And yet, in what seemed to some a light at the end of the tunnel, on August 28th, 2008, then-senator Barack Obama accepted the Democratic nomination to become the first Black president of the United States of America. A collective smile came into focus on the faces of young, hopeful Black boys and girls, Black teens roiled by not knowing what to do “when they grow up,” and Black elders who never thought they would witness the day—someone who looked like them was months away from election to the most powerful position in America.


We must acknowledge that the 28th of August represents a pivotal date for Black Americans.


These iconic events remind us of humanity’s resilience, of the power of social and political action, and of the work we need to do as a country to ensure equality for those historically deprived of it.


These iconic events remind us of humanity’s resilience, of the power of social and political action, and of the work we need to do as a country to ensure equality for those historically deprived of it. Mindbody recognizes this day because it impacts not only members of our team but also our customers and consumers. Together, we are on a journey of learning and sharing the stories that have shaped us as a society. Understanding the impact of this day on our past positions us to be better and stronger for whatever challenges our unity next. This year, as we commemorate August 28th, let’s hope that it brings wellness, love, and a unified recognition of the lived experiences of our Black family members, friends, co-workers, and neighbors.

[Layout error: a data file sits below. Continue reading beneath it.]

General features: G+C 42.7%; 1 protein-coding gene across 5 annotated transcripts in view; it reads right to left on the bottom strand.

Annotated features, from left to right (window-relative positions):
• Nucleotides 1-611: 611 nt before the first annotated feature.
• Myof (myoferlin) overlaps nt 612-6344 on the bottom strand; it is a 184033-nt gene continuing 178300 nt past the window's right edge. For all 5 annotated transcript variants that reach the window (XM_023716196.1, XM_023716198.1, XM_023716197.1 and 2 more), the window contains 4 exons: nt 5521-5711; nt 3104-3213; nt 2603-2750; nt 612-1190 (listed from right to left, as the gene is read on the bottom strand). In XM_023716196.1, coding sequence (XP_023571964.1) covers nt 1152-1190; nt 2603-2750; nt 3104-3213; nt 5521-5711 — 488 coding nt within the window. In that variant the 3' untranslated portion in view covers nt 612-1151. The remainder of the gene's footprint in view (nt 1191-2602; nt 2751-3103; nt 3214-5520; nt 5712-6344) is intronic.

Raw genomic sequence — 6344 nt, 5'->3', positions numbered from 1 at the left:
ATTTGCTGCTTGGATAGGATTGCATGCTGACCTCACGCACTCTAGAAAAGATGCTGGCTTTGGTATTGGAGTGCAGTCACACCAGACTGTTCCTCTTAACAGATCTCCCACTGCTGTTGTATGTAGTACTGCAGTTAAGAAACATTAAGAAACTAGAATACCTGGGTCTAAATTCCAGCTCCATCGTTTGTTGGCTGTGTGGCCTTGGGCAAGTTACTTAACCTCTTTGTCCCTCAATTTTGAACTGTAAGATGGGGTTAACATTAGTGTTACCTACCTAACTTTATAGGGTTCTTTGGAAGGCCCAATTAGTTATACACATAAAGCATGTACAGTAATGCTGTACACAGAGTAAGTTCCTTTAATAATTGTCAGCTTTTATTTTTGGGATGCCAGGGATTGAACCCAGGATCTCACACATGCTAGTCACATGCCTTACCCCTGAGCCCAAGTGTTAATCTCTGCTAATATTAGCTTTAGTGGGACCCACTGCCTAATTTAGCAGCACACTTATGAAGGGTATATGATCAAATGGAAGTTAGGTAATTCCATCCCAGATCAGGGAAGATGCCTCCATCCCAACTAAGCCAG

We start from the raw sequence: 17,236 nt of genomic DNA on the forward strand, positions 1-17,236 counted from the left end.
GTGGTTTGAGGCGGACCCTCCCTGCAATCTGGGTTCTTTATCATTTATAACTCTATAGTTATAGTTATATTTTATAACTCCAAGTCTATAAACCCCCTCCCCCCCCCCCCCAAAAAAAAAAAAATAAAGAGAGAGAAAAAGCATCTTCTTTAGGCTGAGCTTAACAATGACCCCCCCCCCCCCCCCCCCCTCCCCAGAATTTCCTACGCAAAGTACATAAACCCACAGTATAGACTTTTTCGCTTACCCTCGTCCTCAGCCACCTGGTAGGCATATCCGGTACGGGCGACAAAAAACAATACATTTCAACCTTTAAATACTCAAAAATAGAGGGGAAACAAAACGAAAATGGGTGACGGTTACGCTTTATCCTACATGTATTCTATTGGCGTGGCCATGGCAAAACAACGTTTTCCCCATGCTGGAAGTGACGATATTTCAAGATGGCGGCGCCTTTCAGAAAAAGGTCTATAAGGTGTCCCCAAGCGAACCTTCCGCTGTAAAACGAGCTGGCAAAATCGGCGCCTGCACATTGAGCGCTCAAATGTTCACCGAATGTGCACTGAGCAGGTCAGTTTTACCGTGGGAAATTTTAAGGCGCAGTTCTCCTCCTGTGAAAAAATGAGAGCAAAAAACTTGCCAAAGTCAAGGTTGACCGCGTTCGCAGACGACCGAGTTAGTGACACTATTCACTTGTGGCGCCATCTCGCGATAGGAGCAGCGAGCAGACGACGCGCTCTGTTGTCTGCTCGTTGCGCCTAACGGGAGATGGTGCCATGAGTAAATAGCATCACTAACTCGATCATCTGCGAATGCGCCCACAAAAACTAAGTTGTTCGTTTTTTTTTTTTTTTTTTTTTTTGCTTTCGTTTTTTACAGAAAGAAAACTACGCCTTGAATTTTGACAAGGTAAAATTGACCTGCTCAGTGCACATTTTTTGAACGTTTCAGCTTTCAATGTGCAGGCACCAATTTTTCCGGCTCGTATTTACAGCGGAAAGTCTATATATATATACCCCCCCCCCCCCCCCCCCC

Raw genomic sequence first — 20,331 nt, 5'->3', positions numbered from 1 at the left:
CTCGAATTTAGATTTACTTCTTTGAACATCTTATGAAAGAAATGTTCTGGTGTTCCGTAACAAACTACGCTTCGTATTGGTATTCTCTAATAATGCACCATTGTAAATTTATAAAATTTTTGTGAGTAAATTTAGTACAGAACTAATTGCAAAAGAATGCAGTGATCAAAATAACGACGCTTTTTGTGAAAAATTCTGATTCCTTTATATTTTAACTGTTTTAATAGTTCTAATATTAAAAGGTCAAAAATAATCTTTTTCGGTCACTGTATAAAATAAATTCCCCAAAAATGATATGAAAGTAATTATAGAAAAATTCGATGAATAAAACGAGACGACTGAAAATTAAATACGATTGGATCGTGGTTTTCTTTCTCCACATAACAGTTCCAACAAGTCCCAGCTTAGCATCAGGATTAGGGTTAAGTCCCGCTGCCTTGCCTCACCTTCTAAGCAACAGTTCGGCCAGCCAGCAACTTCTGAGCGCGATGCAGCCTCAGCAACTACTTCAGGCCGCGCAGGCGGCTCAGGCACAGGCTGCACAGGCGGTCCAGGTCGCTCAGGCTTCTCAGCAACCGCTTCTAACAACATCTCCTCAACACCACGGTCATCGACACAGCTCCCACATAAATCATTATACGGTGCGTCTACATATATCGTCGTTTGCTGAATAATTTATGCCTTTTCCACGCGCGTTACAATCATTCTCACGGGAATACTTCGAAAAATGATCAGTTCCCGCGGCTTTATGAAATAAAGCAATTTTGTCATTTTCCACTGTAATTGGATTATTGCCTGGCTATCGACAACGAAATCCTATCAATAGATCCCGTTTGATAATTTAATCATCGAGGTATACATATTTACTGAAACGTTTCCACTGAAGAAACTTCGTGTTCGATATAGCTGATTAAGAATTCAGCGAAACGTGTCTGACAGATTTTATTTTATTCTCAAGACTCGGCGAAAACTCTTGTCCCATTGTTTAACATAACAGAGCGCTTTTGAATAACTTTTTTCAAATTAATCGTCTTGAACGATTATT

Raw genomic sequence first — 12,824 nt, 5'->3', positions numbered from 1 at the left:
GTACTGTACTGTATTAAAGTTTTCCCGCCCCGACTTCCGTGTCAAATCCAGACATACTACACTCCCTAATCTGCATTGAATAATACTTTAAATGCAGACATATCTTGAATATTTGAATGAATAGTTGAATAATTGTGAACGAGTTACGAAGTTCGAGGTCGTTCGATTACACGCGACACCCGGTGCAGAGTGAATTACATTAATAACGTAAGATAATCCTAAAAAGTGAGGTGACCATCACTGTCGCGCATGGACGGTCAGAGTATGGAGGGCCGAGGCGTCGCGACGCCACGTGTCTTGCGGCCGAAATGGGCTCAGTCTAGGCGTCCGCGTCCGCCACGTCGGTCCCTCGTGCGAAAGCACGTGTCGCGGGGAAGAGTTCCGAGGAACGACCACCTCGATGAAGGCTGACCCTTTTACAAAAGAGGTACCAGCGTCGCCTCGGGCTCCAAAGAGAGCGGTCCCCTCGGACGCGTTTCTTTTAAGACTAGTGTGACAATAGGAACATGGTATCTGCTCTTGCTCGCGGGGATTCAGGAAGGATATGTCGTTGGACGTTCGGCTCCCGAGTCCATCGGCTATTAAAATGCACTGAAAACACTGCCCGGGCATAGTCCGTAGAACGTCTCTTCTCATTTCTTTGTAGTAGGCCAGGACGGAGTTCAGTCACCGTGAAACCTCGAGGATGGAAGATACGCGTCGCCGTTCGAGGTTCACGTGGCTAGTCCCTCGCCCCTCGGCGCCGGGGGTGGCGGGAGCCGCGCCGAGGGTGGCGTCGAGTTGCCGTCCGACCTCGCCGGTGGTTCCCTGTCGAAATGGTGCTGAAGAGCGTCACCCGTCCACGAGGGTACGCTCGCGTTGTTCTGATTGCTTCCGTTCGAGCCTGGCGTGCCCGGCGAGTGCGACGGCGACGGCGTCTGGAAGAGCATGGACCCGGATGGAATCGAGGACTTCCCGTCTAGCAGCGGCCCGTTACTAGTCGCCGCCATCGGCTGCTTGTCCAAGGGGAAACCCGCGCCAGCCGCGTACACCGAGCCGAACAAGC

Camille Parmer
Written by
Camille Parmer
Senior People and Culture Coordinator
About the author
Camille Parmer is Mindbody’s senior people and culture coordinator, working behind the scenes as the HR department liaison to both internal and external partners and stakeholders. Camille is also an active member of Mindbody United and is passionate about equality in the workplace. Before joining Mindbody and completing her Master of Science in human resource management from Troy University, she spent several years working alongside law enforcement as a tactical crime analyst. Outside of the office, Camille enjoys teaching contemporary, ballet, jazz, and tap dance lessons, traveling, and spending time with family and friends.